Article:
Creating Your Freelance Niche

By Colin

Finding one’s own niche in which to write articles can be a great position to attain, and one most writers will attempt at some point in their careers. For a freelance writer just setting out, niche writing can help make the break into the business much easier, and provide a steady source of writing gigs while earning some money.

Let’s say you’ve made the conscious decision to dedicate your writing, or a large portion of it, to writing within a particular subject – you want to create a niche for yourself – you just don’t know in what subject, or how to go about it.

How then, do you kick things off? What niche markets can a freelance writer begin writing in, learn about the trade, and still make a living from?

There are two ways to approach this:

1 – Obvious Existing Expert Knowledge

You’re an expert in space exploration. You studied the cosmos and advanced physics at university and gained a Masters degree. Then you got the perfect job working for NASA, helping to support space missions and discovering the galaxy. In your spare time you built telescopes and watched the night skies for comets and asteroids of an evening. Now, in your twilight, you have decided to boost your pension with a little freelance writing.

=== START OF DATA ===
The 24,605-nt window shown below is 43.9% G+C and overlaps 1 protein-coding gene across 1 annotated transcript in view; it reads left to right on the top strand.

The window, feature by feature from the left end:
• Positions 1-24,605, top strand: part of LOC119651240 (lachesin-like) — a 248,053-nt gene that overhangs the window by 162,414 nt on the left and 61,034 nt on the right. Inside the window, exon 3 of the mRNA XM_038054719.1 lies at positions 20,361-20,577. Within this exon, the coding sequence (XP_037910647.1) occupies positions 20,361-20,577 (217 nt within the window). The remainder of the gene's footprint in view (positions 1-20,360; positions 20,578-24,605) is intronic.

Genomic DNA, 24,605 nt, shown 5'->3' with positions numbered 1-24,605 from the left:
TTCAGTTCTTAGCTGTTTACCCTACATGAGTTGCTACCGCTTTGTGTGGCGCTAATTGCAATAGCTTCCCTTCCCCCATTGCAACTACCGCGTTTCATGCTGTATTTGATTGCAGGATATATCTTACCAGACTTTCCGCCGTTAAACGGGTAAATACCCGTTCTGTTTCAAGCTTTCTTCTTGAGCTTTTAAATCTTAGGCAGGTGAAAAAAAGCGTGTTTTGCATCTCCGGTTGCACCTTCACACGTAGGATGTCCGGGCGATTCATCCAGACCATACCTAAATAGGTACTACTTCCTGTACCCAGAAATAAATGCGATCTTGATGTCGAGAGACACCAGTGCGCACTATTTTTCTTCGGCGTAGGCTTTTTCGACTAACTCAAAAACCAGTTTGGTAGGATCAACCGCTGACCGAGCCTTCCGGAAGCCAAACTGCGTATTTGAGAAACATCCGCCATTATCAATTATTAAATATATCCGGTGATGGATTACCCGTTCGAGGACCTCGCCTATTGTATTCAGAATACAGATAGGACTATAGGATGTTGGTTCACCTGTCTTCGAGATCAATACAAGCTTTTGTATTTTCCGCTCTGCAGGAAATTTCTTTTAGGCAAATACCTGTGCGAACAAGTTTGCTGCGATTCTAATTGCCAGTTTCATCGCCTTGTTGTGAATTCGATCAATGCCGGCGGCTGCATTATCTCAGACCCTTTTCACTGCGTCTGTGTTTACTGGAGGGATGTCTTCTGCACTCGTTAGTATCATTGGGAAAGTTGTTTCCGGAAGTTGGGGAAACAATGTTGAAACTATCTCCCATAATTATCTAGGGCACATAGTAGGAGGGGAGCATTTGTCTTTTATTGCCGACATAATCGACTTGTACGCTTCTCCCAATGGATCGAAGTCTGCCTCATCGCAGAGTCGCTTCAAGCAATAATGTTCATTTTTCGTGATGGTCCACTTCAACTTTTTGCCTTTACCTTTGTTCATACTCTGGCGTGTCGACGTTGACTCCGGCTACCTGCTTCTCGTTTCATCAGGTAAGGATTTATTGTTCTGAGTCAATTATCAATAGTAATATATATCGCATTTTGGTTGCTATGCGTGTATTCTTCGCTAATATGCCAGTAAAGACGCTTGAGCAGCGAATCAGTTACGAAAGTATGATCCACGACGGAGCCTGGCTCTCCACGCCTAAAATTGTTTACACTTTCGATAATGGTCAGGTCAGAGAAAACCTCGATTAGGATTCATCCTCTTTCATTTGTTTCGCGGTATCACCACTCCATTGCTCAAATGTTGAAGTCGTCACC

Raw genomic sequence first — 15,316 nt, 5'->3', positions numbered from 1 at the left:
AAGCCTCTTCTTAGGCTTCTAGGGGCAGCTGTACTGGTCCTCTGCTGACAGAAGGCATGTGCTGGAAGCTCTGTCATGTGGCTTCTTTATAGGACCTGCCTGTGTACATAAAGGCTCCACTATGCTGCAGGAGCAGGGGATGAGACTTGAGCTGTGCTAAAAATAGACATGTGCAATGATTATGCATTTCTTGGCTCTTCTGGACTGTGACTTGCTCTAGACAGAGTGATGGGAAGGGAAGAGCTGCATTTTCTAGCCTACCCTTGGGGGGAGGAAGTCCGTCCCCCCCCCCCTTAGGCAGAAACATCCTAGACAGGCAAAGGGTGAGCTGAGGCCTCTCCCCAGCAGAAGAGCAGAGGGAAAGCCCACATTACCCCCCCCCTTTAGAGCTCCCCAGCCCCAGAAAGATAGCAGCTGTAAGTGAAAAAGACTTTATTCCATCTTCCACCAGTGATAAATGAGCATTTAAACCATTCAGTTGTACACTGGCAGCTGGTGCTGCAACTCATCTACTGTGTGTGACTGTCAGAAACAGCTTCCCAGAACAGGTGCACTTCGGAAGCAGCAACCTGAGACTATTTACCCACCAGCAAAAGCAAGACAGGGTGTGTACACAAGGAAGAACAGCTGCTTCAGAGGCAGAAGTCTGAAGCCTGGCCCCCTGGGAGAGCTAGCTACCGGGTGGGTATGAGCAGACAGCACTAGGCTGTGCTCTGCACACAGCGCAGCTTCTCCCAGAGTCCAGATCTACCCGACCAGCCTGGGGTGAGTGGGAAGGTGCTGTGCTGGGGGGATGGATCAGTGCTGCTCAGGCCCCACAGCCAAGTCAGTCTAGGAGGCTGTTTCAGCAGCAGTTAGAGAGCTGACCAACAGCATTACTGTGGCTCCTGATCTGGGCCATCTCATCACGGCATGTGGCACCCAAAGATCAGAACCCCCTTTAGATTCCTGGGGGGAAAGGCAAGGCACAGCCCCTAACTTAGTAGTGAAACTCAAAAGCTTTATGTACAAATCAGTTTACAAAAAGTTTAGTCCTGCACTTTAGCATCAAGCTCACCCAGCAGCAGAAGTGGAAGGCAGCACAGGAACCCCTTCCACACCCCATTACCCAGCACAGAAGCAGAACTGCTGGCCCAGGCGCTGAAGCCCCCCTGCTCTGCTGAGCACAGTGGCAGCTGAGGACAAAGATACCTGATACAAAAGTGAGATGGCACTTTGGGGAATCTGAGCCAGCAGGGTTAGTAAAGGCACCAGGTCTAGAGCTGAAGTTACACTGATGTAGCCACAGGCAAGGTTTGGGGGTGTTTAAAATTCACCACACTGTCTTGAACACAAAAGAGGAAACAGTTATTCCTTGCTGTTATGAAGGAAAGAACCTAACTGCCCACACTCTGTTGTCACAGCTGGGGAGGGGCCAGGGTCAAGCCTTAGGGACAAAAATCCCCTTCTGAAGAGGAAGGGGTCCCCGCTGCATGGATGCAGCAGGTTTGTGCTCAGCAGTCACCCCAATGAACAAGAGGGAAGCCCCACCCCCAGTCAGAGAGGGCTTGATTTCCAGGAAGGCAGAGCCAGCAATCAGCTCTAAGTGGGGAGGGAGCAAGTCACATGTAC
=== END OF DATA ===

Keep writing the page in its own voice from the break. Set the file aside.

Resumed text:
If this is you, then the chances are you already know where your niche market lies. If not, read on.

2 – No Obvious Existing Expert Knowledge

Should you have no existing expert knowledge in any particular subject, don’t be fooled into thinking that niche writing is not for you. There are many areas of life and business that require specialist freelance writers, in what might be termed as “boring subjects.”

Here are a few niche markets, where a freelance writer can kick off his career, get some good clips, and make a few bucks at the same time.

The Industry We’re In

You’re a writer, so why not write about writing? Brainstorm a few ideas about the writing process and write articles based on what you come up with. If you’re just starting out use your situation as your inspiration, because there are plenty of other writers in the some boat that want to know they are not alone.

You could write about the issues or problems you face while setting out on the freelancing road, how you overcame them, the methods you develop for churning out your work, aspects of web-related work, blogging work, or even the fact you are attempting to work in a niche market can be as good a place as any to start.